U.S. Surgeon General Discusses Opioid Drug Misuse

U.S. Surgeon General Vivek Murthy, M.D., M.B.A., left, visited Einstein to talk about the opioid crisis. With him were New York City First Lady Chirlane McCray and Mary Bassett, M.D., M.P.H., commissioner of the New York City Department of Health and Mental Hygiene.
U.S. Surgeon General Vivek Murthy, M.D., M.B.A., left, visited Einstein to talk about the opioid crisis. With him were New York City First Lady Chirlane McCray and Mary Bassett, M.D., M.P.H., commissioner of the New York City Department of Health and Mental Hygiene.

Vivek Murthy, M.D., M.B.A., the U.S. surgeon general, spoke about the opioid drug crisis to an overflow audience on June 30 in Einstein’s Judith and Meshulam Riklis Auditorium. He noted that most people who misuse opioids obtain them from physicians via legally written prescriptions, usually for pain relief. “By sharpening our prescribing practices,” he said, “we can turn the tide.”

Opioid drugs include oxycodone (such as OxyContin) and hydrocodone (such as Vicodin). From 1999 to 2014, overdoses of prescription opioids caused more than 165,000 deaths in the United States. People who misuse opioids are also 40 times more likely than others to use heroin, placing them at risk of infection from HIV and hepatitis B and C viruses.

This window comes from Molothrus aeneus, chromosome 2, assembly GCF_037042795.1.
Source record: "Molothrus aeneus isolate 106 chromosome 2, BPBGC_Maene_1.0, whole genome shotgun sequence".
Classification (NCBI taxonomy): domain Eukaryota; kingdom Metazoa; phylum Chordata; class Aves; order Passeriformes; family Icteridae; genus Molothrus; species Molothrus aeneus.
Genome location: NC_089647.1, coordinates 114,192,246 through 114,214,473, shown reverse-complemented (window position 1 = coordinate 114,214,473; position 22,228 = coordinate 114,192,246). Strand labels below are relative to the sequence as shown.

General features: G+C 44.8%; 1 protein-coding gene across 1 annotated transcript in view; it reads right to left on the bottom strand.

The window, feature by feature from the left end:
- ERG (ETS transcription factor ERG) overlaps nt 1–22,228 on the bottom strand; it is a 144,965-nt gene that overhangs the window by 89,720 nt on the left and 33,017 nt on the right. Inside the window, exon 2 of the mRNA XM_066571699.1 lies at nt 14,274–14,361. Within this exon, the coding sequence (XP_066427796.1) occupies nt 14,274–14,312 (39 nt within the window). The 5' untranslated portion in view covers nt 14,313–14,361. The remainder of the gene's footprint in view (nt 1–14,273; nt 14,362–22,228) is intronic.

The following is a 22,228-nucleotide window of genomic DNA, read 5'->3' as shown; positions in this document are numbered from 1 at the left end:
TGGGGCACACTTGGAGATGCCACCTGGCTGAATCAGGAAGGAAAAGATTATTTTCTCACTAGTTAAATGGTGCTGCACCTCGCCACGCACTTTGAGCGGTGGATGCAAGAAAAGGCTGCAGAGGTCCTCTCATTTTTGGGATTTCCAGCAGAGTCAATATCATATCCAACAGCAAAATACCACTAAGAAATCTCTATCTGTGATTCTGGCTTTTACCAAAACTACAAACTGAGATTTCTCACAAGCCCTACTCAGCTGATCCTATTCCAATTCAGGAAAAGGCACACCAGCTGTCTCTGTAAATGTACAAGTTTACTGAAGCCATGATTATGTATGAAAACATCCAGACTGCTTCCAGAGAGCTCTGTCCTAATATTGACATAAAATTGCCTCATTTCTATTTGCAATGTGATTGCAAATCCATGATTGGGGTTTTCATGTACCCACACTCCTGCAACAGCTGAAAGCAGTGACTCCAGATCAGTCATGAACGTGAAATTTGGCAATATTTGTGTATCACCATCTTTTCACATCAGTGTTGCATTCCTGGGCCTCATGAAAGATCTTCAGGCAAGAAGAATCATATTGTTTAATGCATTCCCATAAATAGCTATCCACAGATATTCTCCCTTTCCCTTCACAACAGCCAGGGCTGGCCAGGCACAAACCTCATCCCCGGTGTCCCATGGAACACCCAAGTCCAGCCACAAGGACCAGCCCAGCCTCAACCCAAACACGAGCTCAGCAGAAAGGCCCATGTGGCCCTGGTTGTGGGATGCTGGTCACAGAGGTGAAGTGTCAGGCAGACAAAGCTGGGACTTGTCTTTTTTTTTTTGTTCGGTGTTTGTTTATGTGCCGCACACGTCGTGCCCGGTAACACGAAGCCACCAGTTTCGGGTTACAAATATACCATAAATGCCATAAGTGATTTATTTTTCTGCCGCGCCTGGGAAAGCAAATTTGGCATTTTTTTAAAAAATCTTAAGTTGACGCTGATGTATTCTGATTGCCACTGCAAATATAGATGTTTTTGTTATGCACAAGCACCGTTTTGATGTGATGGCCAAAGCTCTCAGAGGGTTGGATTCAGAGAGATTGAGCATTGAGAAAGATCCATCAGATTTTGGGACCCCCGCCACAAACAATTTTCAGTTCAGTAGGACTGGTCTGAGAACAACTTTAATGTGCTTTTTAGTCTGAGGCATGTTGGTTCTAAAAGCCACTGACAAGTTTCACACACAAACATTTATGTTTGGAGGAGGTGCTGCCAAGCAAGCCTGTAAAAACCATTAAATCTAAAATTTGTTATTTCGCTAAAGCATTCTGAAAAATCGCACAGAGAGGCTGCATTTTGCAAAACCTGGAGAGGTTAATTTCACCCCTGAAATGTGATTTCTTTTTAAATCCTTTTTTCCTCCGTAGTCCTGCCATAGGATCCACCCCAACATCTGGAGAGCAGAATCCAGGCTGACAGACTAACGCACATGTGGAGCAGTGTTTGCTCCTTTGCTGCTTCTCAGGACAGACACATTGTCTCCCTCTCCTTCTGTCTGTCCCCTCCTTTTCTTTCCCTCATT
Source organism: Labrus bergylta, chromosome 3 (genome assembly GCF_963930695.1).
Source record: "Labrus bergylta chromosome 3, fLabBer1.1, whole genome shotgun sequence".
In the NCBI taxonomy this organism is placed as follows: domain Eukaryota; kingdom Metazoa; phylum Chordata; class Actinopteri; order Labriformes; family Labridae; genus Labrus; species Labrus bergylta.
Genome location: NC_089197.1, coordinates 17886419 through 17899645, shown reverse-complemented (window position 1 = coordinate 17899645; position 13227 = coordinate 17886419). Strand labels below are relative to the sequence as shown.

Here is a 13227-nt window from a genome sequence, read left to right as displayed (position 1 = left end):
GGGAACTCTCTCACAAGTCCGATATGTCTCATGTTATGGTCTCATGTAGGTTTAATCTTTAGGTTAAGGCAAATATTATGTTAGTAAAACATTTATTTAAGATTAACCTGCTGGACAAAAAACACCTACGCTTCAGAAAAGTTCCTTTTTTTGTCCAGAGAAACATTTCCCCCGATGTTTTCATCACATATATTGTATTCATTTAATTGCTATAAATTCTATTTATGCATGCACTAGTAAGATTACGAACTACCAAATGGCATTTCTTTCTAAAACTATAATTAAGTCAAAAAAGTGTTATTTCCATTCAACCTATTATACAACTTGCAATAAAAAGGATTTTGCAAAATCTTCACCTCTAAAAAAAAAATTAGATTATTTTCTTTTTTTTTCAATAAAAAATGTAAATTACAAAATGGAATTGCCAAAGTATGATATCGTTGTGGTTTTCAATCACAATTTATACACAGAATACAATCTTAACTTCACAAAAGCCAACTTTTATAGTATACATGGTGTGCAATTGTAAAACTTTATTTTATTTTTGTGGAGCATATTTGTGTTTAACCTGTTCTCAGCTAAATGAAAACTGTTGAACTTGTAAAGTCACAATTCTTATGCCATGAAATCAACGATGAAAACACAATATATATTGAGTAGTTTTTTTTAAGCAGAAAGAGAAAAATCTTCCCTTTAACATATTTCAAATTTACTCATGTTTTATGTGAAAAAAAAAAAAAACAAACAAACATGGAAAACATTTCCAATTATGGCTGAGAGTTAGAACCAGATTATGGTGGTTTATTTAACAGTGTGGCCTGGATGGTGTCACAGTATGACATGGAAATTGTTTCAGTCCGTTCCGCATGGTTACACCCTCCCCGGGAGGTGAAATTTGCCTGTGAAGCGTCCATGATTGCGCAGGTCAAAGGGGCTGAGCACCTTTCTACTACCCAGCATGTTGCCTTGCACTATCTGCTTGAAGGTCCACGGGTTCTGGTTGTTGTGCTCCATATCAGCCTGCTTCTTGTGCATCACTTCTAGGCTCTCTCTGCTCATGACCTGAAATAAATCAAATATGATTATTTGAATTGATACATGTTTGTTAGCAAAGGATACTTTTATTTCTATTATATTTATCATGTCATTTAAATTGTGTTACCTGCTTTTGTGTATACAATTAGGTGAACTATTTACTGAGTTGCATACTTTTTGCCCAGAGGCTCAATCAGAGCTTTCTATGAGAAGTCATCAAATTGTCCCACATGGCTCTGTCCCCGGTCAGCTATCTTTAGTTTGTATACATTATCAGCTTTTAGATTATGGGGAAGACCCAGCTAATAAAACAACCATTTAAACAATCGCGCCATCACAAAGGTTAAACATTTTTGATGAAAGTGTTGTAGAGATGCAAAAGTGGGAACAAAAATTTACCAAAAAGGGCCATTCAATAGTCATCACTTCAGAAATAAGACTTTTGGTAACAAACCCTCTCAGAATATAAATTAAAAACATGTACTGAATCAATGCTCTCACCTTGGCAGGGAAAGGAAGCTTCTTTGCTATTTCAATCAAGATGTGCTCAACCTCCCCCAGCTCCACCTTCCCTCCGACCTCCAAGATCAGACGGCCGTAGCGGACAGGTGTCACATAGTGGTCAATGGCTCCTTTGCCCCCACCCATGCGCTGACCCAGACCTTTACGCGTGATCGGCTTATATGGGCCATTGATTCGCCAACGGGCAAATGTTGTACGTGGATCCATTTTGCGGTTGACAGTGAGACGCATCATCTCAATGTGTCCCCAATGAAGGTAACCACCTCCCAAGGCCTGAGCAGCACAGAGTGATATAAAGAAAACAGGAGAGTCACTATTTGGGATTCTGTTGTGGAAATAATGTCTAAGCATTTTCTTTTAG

Einstein-Montefiore was Dr. Murthy’s eighth stop on his national tour, dubbed the “Turn the Tide” campaign, in which he speaks to clinicians about addiction to prescription painkillers. Joining him at Einstein were New York City First Lady Chirlane McCray, who leads the city’s efforts on mental health and substance misuse; Herminia Palacio, M.D., M.P.H., deputy mayor for health and human services; Mary Bassett, M.D., M.P.H., commissioner of the New York City Department of Health and Mental Hygiene; and Leonard Gill, a patient in long-term recovery and a peer educator.

Action Plan

The panel discussed ways clinicians can combat opioid misuse and overdose, starting with identifying patients at risk.

“A shadow of shame hangs over opioid addiction,” said Dr. Bassett. She urged doctors to “ask patients in a nonjudgmental way if they use opioids, just as you ask about alcohol intake.”

Other tactics include making naloxone (for emergency treatment of a drug overdose) more available, connecting patients to treatment and helping patients understand both the benefits and the dangers of opioids.

“With the nation’s second-largest opioid treatment program, Montefiore has been fully engaged in working to stem the opioid crisis and provide the best care to people struggling with addiction,” said meeting host Lynn Richmond, N.P., executive vice president of Montefiore Health and chief strategy officer. “Our approach is to care for the whole patient, from the medical issues to the emotional, social, legal and financial.”

Healthcare professionals nationwide who prescribe opioids will soon receive a letter from Dr. Murthy urging them to intensify their efforts to combat the country’s opioid epidemic.